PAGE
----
NASA funds proposal to build a telescope on the far side of the moon

The proposed telescope would be a 1km-diameter wire-mesh that can gaze out into the cosmos without being hindered by the Earth's atmosphere.
The proposed telescope would be a 1km-diameter wire-mesh that can gaze out into the cosmos without being hindered by the Earth's atmosphere. (Image credit: © Saptarshi Bandyopadhyay)

NASA is funding an early-stage proposal to build a meshed telescope inside a crater on the far side of the moon, according to Vice.

This "dark side" is the face of the moon that is permanently positioned away from Earth, and as such it offers a rare view of the dark cosmos, unhindered by radio interference from humans and our by our planet's thick atmosphere. 

The ultra-long-wavelength radio telescope, would be called the "Lunar Crater Radio Telescope" and would have "tremendous" advantages compared to telescopes on our planet, the idea's founder Saptarshi Bandyopadhyay, a robotics technologist at NASA's Jet Propulsion Laboratory wrote in a proposal

Related: 10 interesting places in the solar system we'd like to visit

NASA's Innovative Advanced Concepts Program is awarding $125,000 for a Phase 1 study to understand the feasibility of such a telescope, Bandyopadhyay told Vice. 

The telescope — designed as a wire mesh — would be deployed into a 2- to 3-mile-wide (3 to 5 kilometers) crater on the moon's far side. The 0.62-mile-diameter (1 km) wire-mesh telescope would be stretched across the crater by NASA's DuAxel Rovers, or wall-climbing robots, according to the proposal summary. 

If built, the "Lunar Crater Radio Telescope" would be the largest filled-aperture radio telescope in the solar system, Bandyopadhyay wrote. A filled-aperture radio telescope is a telescope that uses a single dish to collect data rather than many dishes, according to Vice. 

Because this telescope would be on the far side of the moon, it would avoid radio interference from Earth, satellites and even the sun's radio-noise during the lunar night. It would also let us gaze out into the cosmos without the veil of Earth's atmosphere. 

The atmosphere reflects low-frequency wavelengths of light greater than 32.8 feet (10 meters), essentially blocking them from reaching ground-based telescopes. The telescope "could enable tremendous scientific discoveries in the field of cosmology by observing the early universe in the 10– 50m wavelength band...which has not been explored by humans till-date," Bandyopadhyay wrote.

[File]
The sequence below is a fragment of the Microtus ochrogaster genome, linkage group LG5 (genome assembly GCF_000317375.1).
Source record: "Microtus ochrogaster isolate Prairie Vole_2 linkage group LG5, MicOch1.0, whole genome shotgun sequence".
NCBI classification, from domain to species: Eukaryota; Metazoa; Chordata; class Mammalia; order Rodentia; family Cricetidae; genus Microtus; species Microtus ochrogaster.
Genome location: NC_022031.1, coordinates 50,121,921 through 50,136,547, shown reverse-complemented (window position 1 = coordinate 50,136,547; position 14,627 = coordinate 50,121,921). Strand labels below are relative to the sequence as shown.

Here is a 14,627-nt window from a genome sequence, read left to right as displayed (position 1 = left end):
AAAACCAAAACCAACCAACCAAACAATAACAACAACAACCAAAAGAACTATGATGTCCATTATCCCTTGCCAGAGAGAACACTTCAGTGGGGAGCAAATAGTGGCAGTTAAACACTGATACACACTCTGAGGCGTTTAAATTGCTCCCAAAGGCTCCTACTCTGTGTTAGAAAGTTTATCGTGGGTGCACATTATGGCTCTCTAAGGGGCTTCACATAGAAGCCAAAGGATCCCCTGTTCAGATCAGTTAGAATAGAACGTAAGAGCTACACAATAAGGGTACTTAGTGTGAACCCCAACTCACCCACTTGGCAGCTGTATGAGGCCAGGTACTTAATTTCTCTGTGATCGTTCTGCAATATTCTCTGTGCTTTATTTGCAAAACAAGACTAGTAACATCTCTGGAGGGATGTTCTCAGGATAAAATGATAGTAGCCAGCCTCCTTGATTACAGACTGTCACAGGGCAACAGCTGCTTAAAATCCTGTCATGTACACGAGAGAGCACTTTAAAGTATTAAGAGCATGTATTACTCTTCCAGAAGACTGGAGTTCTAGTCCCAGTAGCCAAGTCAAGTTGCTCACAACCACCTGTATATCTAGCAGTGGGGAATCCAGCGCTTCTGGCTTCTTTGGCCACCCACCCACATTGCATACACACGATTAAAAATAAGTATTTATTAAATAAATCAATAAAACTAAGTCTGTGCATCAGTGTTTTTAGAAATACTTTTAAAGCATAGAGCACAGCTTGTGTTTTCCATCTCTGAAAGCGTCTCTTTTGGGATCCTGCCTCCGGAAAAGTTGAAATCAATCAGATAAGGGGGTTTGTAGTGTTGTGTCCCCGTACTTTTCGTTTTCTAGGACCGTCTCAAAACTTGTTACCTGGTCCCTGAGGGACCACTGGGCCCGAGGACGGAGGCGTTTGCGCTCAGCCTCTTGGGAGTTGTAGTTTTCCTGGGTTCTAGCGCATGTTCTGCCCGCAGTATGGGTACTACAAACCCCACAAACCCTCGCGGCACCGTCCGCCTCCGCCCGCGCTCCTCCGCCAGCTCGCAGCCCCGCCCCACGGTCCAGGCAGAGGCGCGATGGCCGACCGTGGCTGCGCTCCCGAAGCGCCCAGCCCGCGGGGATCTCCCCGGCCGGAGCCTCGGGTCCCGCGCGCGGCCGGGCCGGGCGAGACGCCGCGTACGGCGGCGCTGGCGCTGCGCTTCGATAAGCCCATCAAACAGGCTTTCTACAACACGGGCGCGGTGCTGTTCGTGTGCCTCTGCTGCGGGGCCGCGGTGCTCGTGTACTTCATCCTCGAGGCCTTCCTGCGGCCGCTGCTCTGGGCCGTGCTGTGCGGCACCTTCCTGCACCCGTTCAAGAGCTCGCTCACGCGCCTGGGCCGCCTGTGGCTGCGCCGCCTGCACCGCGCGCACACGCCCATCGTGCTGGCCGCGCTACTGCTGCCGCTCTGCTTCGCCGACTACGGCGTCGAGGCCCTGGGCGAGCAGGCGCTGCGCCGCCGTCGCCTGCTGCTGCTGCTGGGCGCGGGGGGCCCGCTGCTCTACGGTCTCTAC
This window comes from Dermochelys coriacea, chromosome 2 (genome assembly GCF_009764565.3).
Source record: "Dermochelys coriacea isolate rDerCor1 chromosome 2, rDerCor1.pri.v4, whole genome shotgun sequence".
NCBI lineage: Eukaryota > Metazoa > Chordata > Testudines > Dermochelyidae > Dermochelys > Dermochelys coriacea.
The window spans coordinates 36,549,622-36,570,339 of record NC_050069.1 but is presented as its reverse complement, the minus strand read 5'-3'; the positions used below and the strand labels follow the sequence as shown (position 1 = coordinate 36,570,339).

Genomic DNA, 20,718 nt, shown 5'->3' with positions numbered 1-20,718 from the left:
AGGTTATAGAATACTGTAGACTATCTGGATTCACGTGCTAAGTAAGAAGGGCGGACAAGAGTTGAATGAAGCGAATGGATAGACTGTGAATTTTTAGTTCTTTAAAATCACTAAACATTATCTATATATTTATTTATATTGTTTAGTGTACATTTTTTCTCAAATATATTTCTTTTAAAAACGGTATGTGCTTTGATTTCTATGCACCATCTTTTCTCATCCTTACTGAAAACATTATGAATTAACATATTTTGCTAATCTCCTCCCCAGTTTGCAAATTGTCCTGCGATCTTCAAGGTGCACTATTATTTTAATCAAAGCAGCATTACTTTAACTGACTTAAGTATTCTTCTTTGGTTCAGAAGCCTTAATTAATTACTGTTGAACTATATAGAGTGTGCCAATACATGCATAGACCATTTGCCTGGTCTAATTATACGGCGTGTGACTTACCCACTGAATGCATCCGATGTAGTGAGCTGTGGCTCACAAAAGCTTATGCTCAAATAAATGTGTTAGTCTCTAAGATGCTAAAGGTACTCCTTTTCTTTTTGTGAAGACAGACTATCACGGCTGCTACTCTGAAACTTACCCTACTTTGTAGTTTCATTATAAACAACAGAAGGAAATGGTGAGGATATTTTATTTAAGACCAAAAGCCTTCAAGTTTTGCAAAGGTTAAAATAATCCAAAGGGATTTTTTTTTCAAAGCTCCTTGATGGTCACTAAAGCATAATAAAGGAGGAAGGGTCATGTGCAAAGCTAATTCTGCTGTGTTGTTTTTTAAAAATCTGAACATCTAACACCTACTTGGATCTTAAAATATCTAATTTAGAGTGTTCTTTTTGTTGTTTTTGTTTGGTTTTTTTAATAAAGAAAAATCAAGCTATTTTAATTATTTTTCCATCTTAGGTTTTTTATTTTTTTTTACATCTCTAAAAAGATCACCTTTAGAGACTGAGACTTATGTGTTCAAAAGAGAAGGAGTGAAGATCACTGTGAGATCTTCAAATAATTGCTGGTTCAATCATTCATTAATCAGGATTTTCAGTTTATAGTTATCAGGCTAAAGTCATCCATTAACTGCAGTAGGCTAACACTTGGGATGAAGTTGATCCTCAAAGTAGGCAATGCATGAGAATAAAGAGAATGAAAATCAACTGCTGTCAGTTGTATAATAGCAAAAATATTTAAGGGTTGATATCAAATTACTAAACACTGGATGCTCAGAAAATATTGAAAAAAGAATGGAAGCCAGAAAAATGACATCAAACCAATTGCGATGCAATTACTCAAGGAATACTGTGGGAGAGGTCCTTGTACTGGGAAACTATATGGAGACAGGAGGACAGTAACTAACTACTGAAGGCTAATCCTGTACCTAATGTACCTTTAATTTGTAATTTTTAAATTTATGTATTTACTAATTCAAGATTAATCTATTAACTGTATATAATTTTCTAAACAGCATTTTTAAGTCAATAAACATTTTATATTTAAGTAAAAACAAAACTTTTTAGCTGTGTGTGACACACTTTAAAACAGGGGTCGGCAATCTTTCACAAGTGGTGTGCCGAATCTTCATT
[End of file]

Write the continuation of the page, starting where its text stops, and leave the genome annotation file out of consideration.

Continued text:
Editor's Note: This story was updated on April 14 at 1:50 pm to clarify a statement about the radio-noise from the sun.

The telescope would be deployed in a lunar crater on the far-side.

The telescope would be deployed in a lunar crater on the far-side. (Image credit: Saptarshi Bandyopadhyay)

Originally published on Live Science.

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Yasemin Saplakoglu
Yasemin is a staff writer at Live Science, writing about biology and neuroscience, among other science topics. Yasemin has a biomedical engineering bachelors from the University of Connecticut and a science communication graduate certificate from the University of California, Santa Cruz. When she's not writing, she's probably taking photos or sitting upside-down on her couch thinking about thinking and wondering if anyone else is thinking about thinking at the exact same time.
  • Henderrj
    The inefficiency of driving up and down a craterside to drag wires seems too much. Would it not be better to use a simple projectile launch? Something like at 22 caliber bullet? Something spring powered? With the extremely light gravity it would seem that this would produce the desired effect much more quickly and probably at a lower weight.Then the rovers at top would simply grab each wire and attach it. This ideamight require pull wires which woud then reel up the telescope wires, but even that might save quite a bit of weight over the initially proposed solution.
  • Homer10
    I worked for the SETI Institute, and Ames Research Center NASA from 1992 to 1998. I remember they were talking about a facility on the dark side of the Moon back in 1995. It was one of those very much future proposals. You know, the way things are now going, this might not be such a far out concept. The crater approach might be accomplished with robots. The potential performance could be amazing. Not just for SETI, but all manner of Radio Astronomy. This could be a very interesting project.
  • Lovethrust
    Reminds me of building a spiders web. The science return from this would be truly jaw dropping.
  • bolide
    What happens during the phase of the moon (new moon) when the far side is directly facing the sun?
  • Synthmind
    To transmit the signal back to Earth they will need to have a functioning lunar satellite array, a land based radio relay to the earth side, or ground lay fiber to the earth side to transmit. On the dark side solar energy would not help so a small reactor? Lots more involved than placing and sagging suspension strands.